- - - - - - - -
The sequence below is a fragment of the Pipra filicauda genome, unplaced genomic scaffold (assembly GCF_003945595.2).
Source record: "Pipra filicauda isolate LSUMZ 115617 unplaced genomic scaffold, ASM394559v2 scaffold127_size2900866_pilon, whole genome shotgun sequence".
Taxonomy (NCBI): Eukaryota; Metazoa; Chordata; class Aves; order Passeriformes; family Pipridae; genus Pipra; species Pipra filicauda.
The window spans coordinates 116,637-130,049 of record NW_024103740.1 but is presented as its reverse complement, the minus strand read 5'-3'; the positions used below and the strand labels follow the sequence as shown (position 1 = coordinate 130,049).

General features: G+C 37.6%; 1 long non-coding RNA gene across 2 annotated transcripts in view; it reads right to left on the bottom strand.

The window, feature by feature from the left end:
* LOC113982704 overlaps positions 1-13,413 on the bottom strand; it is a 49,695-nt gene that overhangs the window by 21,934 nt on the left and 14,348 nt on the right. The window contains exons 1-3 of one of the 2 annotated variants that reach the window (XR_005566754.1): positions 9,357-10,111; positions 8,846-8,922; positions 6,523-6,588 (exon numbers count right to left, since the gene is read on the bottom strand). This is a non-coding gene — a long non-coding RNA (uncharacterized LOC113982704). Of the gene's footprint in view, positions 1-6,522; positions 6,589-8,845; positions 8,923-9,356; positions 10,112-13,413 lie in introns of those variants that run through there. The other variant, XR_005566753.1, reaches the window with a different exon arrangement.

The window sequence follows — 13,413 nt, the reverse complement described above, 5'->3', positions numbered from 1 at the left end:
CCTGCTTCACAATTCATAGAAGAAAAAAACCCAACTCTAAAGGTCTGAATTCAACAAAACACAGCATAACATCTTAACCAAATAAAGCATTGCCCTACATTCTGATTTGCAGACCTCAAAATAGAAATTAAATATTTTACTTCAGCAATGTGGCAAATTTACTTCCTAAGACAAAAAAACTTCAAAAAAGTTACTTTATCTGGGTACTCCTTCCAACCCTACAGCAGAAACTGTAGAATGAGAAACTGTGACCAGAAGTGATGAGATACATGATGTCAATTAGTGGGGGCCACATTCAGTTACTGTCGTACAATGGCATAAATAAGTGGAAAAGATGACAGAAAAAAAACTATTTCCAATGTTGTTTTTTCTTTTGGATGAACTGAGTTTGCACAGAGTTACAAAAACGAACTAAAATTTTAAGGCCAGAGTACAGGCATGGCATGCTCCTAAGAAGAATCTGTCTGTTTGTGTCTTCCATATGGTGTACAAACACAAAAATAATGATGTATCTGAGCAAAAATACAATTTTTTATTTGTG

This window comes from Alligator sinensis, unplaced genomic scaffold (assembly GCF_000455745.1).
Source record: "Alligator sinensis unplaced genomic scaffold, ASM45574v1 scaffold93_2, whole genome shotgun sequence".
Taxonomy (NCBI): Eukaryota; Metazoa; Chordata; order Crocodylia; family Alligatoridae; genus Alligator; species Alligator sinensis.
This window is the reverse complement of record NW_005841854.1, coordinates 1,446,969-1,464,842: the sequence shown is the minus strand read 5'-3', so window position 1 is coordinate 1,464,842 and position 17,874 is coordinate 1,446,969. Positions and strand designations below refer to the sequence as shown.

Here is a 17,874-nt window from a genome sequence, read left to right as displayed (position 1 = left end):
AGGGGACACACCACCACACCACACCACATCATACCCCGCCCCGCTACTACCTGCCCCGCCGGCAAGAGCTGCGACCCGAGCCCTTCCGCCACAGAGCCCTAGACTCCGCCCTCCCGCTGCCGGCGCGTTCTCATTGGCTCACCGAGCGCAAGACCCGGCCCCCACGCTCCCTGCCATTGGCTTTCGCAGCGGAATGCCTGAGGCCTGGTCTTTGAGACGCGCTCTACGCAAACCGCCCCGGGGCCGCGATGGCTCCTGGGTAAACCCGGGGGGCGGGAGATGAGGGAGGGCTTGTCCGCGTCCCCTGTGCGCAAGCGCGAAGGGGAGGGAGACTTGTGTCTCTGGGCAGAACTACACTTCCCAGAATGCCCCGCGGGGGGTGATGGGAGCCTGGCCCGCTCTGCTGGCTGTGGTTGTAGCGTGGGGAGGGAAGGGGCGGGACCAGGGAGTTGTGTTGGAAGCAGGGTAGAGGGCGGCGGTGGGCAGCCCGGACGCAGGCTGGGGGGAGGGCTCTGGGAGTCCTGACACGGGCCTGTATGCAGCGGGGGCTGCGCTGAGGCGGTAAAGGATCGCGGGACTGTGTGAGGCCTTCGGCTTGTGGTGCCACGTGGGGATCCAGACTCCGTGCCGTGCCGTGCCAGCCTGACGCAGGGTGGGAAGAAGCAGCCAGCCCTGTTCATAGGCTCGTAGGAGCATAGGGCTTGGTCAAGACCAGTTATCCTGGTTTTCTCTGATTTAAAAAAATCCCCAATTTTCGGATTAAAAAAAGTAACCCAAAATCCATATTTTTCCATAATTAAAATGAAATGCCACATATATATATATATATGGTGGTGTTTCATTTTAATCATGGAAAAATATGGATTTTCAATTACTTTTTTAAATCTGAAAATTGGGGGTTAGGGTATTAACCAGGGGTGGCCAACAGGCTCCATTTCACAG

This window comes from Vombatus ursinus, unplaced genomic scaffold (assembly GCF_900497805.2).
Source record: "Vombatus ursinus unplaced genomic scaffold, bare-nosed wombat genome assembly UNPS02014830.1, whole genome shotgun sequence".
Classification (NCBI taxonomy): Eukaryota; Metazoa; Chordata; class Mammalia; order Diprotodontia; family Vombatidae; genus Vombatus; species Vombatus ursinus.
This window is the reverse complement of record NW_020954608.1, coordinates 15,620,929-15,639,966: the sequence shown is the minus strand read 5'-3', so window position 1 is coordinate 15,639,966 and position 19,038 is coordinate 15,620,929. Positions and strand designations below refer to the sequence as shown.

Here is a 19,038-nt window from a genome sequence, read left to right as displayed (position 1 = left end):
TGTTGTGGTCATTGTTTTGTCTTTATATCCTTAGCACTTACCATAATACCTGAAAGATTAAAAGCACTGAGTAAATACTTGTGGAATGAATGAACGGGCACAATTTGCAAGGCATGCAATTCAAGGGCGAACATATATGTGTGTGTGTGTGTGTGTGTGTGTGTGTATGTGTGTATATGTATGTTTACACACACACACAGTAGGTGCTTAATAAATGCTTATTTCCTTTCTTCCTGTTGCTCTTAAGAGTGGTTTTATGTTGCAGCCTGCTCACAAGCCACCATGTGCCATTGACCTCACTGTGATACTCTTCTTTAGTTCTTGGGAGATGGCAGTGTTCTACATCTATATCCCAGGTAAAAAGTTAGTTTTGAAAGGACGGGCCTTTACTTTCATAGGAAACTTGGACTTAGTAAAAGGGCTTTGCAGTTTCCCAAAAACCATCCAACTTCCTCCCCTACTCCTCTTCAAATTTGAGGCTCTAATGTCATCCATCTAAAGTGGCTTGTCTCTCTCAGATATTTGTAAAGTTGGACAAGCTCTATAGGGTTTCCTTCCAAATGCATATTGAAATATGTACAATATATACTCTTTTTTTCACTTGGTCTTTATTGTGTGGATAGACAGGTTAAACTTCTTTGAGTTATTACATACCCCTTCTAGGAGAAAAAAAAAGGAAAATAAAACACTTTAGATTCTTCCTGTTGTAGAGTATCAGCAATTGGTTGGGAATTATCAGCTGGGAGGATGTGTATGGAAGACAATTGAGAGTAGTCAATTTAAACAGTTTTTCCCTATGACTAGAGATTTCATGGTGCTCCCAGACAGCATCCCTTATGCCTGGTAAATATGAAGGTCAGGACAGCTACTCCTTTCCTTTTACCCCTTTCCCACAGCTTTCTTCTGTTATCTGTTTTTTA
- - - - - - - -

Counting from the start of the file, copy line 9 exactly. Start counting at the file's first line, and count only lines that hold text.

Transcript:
CCTGCTTCACAATTCATAGAAGAAAAAAACCCAACTCTAAAGGTCTGAATTCAACAAAACACAGCATAACATCTTAACCAAATAAAGCATTGCCCTACATTCTGATTTGCAGACCTCAAAATAGAAATTAAATATTTTACTTCAGCAATGTGGCAAATTTACTTCCTAAGACAAAAAAACTTCAAAAAAGTTACTTTATCTGGGTACTCCTTCCAACCCTACAGCAGAAACTGTAGAATGAGAAACTGTGACCAGAAGTGATGAGATACATGATGTCAATTAGTGGGGGCCACATTCAGTTACTGTCGTACAATGGCATAAATAAGTGGAAAAGATGACAGAAAAAAAACTATTTCCAATGTTGTTTTTTCTTTTGGATGAACTGAGTTTGCACAGAGTTACAAAAACGAACTAAAATTTTAAGGCCAGAGTACAGGCATGGCATGCTCCTAAGAAGAATCTGTCTGTTTGTGTCTTCCATATGGTGTACAAACACAAAAATAATGATGTATCTGAGCAAAAATACAATTTTTTATTTGTG